So the third song on here is “Broken, Beat & Scarred” which is my most favorite song on this album ’cause it’s all about how “what don’t kill ya/make ya more strong,” which is totally how I feel about life. That’s why I’m not afraid to do a little pre-funking before I hit the 24-Hour Fitness. Working out sober is for pussies and indie-fags. The song has this totally killer hook where James shouts, “We! Die! Hard!” It’s totally awesome and makes me want to watch Live Free or Die Hard again. That movie was tha shit.

Then there’s this soft intro (kinda pussy) before “The Day that Never Comes” (haha, “comes”), which isn’t as wimpy as it sounds at the beginning. The song’s totally about domestic violence, I think. So fuck you haters, Metallica cares about this shit. Don’t hit your chicks. It’s not cool, even in the mosh pit. “The Day that Never Comes” shows that Metallica not only totally gets domestic abuse, but they also still know how to write a kickass power ballad (a big “fuck you,” by the way, to all you haters who think that power ballads aren’t cool).

The album gets back to rocking with “All Nightmare Long,” which is like a sequel to “Enter Sandman” and that’s fucking awesome.  It’s followed by “Cyanide” which is about dyin’. You know, ’cause the album is “Death Magnetic,” so some of the songs have to be about dying. Whatever.

Next up is the highly anticipated “The Unforgiven 3.” Before the haters get to hating, I have it on good authority that “The Unforgiven” was always supposed to be a fucking trilogy (hello? like the Matrix?). So suck it. Irregardless of what the haters say, “The Unforgiven 3” is a totally kickass song on it’s own and really completes the story told in the first two songs. I know I was wondering what would happen after the end of  “The Unforgiven 2”.  Okay, total spoiler alert, though, for real: In “The Unforgiven 3”, it’s revealed that “it’s me I can’t forgive” – so the “Unforgiven” was him all along. I haven’t seen such a mindfucking twist since I rented The Village!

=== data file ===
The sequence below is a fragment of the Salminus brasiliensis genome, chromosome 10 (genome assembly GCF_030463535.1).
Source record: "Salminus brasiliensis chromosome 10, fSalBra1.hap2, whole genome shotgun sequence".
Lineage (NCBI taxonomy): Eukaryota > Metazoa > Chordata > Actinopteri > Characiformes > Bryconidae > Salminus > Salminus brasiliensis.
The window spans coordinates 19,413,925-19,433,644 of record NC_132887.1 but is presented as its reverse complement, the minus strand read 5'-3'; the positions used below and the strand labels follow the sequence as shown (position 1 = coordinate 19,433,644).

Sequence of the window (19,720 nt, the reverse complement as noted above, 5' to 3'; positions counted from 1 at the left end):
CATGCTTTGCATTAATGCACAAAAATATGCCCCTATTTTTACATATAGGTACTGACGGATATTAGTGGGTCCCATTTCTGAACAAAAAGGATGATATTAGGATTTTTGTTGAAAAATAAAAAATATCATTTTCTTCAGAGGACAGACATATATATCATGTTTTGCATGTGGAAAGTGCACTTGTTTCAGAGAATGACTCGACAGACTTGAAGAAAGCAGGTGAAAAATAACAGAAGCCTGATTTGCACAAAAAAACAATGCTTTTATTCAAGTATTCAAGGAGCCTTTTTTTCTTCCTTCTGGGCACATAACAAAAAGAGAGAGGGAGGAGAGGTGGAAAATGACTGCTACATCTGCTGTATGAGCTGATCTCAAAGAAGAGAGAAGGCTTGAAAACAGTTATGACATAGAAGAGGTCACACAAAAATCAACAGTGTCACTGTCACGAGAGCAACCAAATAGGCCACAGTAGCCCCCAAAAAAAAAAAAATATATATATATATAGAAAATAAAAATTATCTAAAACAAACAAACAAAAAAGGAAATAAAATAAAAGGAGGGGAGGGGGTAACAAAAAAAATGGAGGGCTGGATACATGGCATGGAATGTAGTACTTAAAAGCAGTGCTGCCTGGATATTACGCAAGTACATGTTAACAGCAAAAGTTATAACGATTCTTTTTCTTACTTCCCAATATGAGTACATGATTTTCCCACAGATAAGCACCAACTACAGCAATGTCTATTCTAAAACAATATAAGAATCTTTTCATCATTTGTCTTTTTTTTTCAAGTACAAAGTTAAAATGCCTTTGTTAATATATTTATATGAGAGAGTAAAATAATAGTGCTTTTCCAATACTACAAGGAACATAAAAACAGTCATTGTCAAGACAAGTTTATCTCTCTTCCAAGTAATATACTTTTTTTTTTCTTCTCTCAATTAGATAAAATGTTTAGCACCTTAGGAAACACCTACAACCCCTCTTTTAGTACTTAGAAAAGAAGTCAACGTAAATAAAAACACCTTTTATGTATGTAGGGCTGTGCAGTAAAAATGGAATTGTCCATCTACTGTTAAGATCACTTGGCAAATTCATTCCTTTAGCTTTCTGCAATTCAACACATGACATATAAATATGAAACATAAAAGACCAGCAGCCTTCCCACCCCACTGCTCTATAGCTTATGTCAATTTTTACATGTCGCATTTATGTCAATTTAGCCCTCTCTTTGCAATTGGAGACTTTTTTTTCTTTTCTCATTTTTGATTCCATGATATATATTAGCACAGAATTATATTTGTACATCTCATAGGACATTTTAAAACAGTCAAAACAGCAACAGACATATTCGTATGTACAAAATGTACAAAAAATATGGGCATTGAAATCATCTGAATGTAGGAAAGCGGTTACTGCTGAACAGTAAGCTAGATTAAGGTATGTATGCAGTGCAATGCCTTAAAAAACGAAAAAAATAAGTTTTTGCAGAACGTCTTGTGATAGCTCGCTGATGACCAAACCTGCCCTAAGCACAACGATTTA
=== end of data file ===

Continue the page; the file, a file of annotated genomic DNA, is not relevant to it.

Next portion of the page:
The next song is called “The Judas Kiss,” which is about how Judas kissed guys or something. I thought there weren’t any fags in The Bible, but I guess I could be wrong. It’s a pretty awesome song, though, even though it’s about a queer. Moving on. “The Judas Kiss” is followed by “Suicide & Redemption” which starts real quiet and then gets real loud, which is something Metallica has perfected. Its a total ten-minute metal instrumental that shows just how rad Kirk Hammett and Lars Ulrich are. Kirk is like the second coming of Joe Satriani and if you don’t know who Satriani is, I’m gonna find you and beat your ass.

Death Magnetic ends with “My Apocalypse,” which talks about… well, I don’t know. It’s too loud and awesome for me to make out too many words. But I think James says something about “death magnetic” in this one, so I think its like the title track or something. There’s a totally gnarly guitar solo in there and Lars is beating the shit out of his drums and then James screams something about “spit it out” (ha! maybe the song’s about blowjobs. I like blowjobs). And then there’s some more skullfucking music and James says stuff about seeing “the end.” And then the album ends. To say the least, Death Magnetic is the totally triumphant return of true metal gods. It might be their best album ever and I know it’s gonna top everyone’s year-end best album list, along with Chinese Democracy, which is coming out… uh… I don’t know when, but Axl should hurry up and put it out so that he can tour with Metallica. It’d be just like the old days, but ten times better. Tad out!